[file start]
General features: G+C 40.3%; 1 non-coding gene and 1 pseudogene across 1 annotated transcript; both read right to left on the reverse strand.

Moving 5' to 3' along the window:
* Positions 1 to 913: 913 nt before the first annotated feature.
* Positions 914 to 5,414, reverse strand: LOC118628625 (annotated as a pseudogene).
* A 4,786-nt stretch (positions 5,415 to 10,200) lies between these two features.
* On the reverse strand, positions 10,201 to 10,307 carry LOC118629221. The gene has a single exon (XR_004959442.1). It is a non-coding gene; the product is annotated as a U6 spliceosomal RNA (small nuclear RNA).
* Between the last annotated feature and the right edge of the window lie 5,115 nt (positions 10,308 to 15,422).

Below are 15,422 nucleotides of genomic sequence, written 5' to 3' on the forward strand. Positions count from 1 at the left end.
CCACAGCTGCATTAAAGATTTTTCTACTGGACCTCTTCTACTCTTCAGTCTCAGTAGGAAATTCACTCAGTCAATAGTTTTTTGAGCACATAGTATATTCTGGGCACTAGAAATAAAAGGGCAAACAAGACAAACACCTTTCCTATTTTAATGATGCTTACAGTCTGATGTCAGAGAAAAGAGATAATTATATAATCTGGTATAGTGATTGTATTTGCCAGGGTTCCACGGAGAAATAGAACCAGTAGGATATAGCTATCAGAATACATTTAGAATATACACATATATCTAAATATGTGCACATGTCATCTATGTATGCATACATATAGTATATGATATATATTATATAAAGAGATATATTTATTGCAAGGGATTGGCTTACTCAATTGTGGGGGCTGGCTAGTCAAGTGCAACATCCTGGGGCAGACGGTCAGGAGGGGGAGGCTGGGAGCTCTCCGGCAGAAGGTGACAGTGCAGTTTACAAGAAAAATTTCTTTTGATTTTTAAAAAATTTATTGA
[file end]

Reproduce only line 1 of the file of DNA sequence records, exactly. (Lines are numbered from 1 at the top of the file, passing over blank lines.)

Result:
General features: G+C 40.3%; 1 non-coding gene and 1 pseudogene across 1 annotated transcript; both read right to left on the reverse strand.